Election hacking no worry in Orange County
By Dave Rogers-For the Record
While fears have surfaced nationally that computer hackers could affect the outcome of the Nov. 8 Presidential and General Election, Orange County voters needn’t worry about their ballots.
That’s because the county still uses paper ballots that are counted by hand.
“It would cost about $600,000 to transfer to electronic from paper, and this county has not the funds for that,” said Tina Barrow, elections administrator for the county.
“The paper ballots do well.”
Early voting for the election runs from Monday, Oct. 24 through Friday, Nov. 4.
Orange County early voters may cast their ballots at any one of four locations: Orange Public Library, 220 W. 5th St., Orange; Bridge City Public Works Building, 220 Nitsche, Bridge City; Mauriceville Volunteer Fire Department, 10691 N. Texas 62, Mauriceville; or Raymond Gould Community Center, 385 Claiborne, Vidor.
Dates and hours for early voting in Orange County are: from 8 a.m. to 5 p.m. Monday, Oct. 24; Wednesday, Oct. 26 through Saturday, Oct. 29; Monday, Oct. 31; Wednesday, Nov. 2 through Friday, Nov. 4. On Tuesdays Oct. 25 and Nov. 1, polls will be open from 8 a.m. to 8 p.m.
Those electing to vote on Election Day, Tuesday, Nov. 8, must cast their ballots at their precinct voting site. Polls are open from 7 a.m. to 7 p.m. on Nov. 8.
There are 34 voting precincts in Orange County.
“I think it’ll be high,” Barrow said when asked to predict voter turnout for the election. “We should have a pretty good election.”
Orange County has 53,053 registered voters, with the Oct. 11 deadline to register for the upcoming election having passed. In the 2012 Presidential election, 30,836 people voted in Orange County, Barrow said.
Locally, 11 county offices will appear on the second page of the ballot topped by the U.S. Presidential race, with candidates Donald J. Trump (Republican Party), Hillary Clinton (Democratic), Gary Johnson (Libertarian) and Jill Stein (Green).
Each of the Orange County offices on the ballot feature just one choice, all Republicans running unopposed after winning their party’s spring primary election.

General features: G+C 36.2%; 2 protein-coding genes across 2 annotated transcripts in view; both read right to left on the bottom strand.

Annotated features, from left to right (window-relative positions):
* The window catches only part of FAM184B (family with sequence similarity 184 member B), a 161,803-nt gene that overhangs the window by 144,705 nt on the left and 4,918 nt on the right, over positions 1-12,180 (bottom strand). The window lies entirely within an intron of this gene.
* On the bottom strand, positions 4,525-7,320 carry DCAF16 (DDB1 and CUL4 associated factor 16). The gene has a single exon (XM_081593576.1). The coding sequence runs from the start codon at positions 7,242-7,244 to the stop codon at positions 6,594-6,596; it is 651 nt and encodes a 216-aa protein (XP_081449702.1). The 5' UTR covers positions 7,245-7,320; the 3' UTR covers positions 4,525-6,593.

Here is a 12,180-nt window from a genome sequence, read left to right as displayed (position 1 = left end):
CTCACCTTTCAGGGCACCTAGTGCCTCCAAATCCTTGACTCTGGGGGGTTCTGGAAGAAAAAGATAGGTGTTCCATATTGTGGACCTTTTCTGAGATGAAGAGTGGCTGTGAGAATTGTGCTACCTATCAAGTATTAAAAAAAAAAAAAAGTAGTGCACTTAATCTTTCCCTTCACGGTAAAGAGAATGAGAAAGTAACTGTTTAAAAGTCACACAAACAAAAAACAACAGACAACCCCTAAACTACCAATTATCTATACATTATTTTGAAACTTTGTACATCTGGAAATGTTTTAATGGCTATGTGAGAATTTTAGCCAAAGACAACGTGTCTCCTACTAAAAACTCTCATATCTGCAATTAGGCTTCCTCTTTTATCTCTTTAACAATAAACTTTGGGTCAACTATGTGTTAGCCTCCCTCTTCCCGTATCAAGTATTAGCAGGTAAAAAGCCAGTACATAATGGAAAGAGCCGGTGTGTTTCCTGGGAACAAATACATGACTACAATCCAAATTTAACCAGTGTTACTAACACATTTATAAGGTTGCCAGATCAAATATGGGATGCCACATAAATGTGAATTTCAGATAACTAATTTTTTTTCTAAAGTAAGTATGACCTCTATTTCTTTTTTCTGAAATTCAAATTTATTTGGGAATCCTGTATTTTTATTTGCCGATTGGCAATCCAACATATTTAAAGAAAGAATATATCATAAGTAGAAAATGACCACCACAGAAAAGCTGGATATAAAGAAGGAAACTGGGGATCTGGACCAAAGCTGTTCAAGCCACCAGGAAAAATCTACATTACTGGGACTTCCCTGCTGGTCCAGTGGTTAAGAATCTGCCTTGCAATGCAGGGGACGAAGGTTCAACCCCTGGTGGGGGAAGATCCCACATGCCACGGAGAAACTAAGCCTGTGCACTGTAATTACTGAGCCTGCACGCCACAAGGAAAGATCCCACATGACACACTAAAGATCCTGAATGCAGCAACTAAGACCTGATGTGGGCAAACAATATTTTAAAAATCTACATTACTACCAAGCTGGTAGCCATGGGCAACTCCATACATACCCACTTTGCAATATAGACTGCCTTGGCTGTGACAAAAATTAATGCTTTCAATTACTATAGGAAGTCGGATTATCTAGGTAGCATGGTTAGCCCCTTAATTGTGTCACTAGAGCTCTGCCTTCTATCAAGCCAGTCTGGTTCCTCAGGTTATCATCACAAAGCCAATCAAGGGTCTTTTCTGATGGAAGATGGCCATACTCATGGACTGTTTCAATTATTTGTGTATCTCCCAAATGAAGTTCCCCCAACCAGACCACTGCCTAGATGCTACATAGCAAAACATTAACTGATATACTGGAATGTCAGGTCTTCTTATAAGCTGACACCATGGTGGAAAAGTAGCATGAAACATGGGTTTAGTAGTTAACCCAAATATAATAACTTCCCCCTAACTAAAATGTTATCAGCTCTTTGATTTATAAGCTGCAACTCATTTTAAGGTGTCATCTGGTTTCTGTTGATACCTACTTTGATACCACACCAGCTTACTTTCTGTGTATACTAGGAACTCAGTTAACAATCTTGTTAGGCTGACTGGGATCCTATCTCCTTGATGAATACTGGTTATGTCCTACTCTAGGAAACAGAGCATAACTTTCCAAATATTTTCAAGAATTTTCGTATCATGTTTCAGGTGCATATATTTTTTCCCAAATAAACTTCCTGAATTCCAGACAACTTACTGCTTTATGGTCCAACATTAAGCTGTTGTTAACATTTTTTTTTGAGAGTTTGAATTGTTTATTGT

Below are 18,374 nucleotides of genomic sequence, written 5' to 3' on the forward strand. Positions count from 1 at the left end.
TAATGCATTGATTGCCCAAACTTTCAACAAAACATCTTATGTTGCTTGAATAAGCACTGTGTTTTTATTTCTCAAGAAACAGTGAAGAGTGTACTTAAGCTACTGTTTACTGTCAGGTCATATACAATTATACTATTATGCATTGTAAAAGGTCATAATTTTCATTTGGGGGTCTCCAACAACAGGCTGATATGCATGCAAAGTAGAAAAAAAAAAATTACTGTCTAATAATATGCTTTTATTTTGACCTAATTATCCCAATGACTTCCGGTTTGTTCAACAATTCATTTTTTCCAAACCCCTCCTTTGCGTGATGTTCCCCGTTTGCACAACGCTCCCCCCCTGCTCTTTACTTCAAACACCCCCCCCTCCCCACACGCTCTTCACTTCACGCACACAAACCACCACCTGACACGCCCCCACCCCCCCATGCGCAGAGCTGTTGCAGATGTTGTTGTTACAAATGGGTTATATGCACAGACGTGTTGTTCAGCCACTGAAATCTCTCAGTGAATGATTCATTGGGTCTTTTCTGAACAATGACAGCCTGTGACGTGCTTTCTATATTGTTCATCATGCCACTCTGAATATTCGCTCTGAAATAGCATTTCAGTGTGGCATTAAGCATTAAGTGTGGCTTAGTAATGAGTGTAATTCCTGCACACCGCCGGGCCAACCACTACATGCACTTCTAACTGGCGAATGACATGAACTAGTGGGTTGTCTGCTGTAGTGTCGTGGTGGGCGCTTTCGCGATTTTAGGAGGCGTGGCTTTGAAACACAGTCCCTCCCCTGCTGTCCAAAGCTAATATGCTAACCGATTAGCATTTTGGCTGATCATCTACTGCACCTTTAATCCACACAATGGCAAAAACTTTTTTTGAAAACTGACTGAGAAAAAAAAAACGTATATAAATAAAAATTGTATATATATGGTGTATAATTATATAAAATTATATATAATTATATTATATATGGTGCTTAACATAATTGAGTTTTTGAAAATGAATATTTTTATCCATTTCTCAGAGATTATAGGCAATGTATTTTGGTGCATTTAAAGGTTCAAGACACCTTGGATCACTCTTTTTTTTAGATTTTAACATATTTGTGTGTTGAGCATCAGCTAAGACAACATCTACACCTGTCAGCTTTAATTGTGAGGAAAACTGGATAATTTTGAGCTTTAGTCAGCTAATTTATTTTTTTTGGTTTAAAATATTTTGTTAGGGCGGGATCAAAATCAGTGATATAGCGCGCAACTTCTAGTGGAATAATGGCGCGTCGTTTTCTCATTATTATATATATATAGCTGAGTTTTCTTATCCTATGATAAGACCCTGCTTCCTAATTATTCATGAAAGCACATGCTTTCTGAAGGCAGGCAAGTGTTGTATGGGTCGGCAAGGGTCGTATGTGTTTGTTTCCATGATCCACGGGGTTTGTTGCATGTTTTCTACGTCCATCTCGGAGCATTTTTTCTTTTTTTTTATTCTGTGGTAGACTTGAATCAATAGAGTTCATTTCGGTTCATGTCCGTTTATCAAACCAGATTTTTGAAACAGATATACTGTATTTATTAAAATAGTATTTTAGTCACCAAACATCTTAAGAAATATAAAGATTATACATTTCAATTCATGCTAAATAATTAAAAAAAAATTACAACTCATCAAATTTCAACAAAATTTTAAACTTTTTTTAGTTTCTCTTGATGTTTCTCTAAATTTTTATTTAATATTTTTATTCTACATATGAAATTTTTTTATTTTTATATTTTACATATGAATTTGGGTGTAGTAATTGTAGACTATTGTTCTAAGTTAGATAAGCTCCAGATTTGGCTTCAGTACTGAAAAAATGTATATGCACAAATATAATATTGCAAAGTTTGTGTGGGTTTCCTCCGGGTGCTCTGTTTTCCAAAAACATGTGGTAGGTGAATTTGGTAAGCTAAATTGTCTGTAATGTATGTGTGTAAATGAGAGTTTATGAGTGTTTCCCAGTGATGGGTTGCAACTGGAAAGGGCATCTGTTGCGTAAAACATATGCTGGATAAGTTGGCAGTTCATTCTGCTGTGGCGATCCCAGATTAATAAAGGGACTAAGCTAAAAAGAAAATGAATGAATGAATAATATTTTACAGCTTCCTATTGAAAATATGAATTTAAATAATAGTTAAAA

They include: Judge, County Court-At-Law No. 2, Troy Johnson; County Attorney, John Kimbrough; County Clerk, Brandy Robertson; Sheriff, Keith Merritt; County Tax Assessor-Collector, Karen Fisher.
Two County Commissioner seats are on the ballot: Precinct 1, Johnny Trahan; Precinct 3, John Gothia. Voting includes all four Constables: Precinct 1, Chris Humble; Precinct 2, David A. Cagle; Precinct 3, Mark Philpott; Precinct 4, Jimmy Lane Mooney.
Orange Countians will vote for U.S. Representative District 36, Republican Brian Babin or Hal J. Ridley, Jr., of the Green Party; and State Representative District 21, Republican Dade Phelan, who is running unopposed.
Ten state-wide offices are on the ballot: Railroad Commissioner; Texas Supreme Court Justices Places 3, 5 and 9; Texas Court of Criminal Appeals Judges, Places 2, 5, 6; Ninth Court of Criminal Appeals Justice, Place 2; District Judge 128th Judicial District; District Judge 163rd Judicial District.
Early voting set for Orangefield
The Orangefield Independent School District Administration Building, 10288 FM 105, Orangefield, is the place to vote early in the school district’s trustee election.
Voting hours are 8 a.m. to 4 p.m. Monday, Oct. 24 through Friday, Oct. 28, and again Monday, Oct. 31 through Friday, Nov. 4.
There are no contested races on the ballot and OISD Superintendent Stephen Patterson said it’s a waste of district funds, but state law won’t allow him to cancel it.
That’s because challenger David Chris Wagstaff dropped out of the only contested race, against Dr. Ronald Risinger, Place 6, after the state deadline to stop the election.
Now Risinger joins incumbents Van “Bo” Henley, Place 1; Jesse Fremont, Place 3; and Brad Frye, Place 7; in running unopposed on the ballot for re-election.
Because the OISD is not part of an incorporated city, it is required to hold its election in conjunction with the county every two years during the month of November. The term for a member on the OISD Board of Trustees is four years.